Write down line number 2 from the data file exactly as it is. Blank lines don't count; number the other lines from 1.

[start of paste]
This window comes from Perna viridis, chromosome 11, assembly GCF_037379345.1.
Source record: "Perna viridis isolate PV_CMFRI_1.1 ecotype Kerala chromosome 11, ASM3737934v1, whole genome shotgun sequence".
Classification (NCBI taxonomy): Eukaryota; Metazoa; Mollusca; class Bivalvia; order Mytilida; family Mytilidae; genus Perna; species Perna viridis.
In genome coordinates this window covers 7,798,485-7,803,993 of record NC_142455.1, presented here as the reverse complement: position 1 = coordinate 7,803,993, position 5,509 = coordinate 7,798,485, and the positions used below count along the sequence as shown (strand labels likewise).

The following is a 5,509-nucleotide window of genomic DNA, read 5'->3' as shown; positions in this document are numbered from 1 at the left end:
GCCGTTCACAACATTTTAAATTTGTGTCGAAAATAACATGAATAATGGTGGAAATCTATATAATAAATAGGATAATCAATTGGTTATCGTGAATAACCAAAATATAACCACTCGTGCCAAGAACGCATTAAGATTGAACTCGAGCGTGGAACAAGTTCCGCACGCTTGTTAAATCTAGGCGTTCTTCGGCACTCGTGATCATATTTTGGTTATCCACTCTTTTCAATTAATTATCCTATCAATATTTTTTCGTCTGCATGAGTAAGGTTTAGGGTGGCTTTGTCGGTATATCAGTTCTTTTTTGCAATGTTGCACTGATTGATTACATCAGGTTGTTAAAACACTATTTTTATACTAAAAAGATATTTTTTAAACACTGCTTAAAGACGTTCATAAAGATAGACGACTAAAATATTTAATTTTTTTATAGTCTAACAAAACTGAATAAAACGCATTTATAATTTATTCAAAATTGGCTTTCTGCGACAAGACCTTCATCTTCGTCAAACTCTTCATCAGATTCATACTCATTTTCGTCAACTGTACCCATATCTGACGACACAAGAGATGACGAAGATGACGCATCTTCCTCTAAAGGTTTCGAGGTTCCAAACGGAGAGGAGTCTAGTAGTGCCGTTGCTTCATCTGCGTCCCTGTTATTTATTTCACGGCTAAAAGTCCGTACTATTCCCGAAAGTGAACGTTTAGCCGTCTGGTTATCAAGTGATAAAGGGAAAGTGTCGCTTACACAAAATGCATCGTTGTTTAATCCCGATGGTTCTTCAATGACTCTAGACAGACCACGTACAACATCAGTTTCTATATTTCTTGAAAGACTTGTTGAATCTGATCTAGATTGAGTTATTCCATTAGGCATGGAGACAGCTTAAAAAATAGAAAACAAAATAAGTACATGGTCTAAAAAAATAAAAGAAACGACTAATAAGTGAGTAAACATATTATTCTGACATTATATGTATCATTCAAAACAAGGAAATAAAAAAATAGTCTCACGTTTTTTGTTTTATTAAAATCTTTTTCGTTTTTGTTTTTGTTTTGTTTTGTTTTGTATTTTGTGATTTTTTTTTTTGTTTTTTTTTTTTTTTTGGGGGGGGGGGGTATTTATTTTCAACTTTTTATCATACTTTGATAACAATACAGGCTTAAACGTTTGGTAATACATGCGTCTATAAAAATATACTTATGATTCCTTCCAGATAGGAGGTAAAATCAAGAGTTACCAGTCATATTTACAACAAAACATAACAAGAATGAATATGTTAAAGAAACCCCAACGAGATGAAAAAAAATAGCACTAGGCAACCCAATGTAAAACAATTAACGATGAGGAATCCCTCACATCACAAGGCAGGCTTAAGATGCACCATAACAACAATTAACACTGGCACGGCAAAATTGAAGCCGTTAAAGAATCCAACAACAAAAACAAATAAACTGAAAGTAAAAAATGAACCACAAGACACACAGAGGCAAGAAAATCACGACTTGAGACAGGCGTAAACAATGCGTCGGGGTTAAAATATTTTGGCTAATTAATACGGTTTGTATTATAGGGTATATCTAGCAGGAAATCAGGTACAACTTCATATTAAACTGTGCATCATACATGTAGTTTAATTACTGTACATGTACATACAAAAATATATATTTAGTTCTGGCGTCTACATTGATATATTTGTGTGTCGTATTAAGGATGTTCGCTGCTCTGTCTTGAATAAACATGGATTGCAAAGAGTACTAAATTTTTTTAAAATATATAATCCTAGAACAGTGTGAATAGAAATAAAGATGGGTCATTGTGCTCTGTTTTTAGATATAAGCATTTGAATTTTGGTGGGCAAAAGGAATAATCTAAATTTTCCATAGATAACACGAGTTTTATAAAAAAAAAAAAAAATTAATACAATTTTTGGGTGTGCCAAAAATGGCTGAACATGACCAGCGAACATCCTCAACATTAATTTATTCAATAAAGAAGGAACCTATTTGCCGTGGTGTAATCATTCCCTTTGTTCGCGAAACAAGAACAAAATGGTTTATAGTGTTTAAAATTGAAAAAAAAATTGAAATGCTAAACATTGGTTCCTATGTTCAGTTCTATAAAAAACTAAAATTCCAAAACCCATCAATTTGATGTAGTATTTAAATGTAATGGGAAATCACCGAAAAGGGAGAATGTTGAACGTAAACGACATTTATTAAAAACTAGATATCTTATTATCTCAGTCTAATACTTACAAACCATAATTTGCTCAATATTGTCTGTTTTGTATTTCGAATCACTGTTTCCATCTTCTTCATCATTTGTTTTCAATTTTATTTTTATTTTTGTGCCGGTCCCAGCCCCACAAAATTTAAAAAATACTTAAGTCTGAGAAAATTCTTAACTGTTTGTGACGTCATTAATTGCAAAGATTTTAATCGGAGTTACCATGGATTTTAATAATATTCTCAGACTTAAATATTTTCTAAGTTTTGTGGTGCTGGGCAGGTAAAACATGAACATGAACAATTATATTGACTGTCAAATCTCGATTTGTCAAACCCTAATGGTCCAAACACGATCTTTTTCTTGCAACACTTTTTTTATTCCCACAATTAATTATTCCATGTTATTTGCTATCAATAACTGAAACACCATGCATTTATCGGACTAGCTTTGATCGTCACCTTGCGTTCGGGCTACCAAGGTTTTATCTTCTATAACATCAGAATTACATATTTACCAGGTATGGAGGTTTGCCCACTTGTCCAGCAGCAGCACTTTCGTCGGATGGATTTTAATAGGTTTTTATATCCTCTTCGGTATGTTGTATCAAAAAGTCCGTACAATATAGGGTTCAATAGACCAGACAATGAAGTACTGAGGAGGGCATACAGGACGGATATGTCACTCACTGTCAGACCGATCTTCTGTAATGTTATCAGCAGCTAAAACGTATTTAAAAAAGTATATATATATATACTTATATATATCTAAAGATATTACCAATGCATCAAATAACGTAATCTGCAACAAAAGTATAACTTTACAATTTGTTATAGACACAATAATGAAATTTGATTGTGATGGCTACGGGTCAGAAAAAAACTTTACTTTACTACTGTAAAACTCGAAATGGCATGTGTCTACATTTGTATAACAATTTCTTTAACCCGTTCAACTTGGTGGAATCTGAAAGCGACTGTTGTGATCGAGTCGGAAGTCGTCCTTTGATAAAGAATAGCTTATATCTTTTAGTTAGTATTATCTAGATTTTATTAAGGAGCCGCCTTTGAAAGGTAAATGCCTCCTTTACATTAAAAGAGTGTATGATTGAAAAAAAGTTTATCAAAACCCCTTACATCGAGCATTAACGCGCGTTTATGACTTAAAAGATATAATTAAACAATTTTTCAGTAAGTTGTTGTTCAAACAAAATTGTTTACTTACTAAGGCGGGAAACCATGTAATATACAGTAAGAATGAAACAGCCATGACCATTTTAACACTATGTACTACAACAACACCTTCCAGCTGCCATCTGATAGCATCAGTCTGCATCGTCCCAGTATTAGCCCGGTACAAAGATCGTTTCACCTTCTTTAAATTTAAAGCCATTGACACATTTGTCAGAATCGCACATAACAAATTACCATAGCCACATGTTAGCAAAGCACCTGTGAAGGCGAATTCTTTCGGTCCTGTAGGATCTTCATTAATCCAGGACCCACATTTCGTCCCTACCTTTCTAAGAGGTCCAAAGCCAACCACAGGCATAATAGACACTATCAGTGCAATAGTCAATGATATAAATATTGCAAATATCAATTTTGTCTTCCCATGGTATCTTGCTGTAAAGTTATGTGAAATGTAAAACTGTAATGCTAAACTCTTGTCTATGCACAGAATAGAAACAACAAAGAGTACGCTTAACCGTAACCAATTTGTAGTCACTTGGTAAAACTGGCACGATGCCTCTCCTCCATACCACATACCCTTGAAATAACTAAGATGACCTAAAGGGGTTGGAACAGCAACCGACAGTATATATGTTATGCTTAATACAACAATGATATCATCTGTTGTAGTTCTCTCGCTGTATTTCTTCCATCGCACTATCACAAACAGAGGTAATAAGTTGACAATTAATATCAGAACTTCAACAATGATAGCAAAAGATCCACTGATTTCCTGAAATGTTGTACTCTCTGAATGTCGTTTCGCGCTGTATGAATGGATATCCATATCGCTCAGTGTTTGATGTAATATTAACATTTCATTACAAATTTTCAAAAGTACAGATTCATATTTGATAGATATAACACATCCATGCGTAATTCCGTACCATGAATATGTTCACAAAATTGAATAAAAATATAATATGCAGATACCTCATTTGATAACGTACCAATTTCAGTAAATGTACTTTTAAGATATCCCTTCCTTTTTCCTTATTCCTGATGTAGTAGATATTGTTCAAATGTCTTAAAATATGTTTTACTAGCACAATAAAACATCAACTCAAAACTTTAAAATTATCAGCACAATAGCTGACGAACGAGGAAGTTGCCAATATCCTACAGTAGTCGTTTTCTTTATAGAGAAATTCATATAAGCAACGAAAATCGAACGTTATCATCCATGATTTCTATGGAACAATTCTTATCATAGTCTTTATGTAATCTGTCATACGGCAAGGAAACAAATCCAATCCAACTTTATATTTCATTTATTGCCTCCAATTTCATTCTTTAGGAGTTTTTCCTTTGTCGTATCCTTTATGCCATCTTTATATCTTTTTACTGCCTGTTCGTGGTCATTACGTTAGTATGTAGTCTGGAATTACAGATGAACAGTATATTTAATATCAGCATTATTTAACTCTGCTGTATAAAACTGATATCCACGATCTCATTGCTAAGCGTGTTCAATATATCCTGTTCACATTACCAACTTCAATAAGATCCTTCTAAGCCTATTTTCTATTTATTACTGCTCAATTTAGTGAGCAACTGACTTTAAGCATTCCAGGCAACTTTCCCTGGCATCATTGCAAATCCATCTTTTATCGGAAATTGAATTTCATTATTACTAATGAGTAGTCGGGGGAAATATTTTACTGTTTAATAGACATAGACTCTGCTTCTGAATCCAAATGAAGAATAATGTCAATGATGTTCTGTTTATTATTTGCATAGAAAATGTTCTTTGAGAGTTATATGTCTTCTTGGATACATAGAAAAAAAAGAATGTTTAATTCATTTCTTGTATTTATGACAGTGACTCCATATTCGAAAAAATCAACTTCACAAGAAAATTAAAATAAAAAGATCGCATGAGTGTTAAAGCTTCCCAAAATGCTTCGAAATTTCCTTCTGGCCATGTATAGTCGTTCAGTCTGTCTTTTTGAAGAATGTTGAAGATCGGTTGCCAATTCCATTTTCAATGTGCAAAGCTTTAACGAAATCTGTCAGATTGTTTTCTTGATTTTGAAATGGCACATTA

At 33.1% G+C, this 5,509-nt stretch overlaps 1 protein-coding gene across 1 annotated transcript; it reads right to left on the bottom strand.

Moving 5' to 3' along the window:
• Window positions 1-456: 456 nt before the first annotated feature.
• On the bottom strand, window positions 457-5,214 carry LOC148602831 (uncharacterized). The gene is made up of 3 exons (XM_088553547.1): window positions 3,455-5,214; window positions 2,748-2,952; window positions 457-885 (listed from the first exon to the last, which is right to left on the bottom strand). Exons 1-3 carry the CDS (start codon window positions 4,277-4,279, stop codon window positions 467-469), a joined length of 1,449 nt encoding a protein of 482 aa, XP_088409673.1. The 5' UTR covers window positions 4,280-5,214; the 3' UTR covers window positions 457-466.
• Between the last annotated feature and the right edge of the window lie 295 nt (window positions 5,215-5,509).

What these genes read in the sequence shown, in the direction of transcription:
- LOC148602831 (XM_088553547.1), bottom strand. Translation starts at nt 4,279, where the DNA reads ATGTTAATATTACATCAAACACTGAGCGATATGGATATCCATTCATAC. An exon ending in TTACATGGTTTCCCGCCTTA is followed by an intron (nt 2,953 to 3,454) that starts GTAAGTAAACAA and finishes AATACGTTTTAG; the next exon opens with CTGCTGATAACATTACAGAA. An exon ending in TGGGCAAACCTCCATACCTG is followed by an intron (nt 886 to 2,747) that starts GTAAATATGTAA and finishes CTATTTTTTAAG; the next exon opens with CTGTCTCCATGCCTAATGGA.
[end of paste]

Source record: "Perna viridis isolate PV_CMFRI_1.1 ecotype Kerala chromosome 11, ASM3737934v1, whole genome shotgun sequence".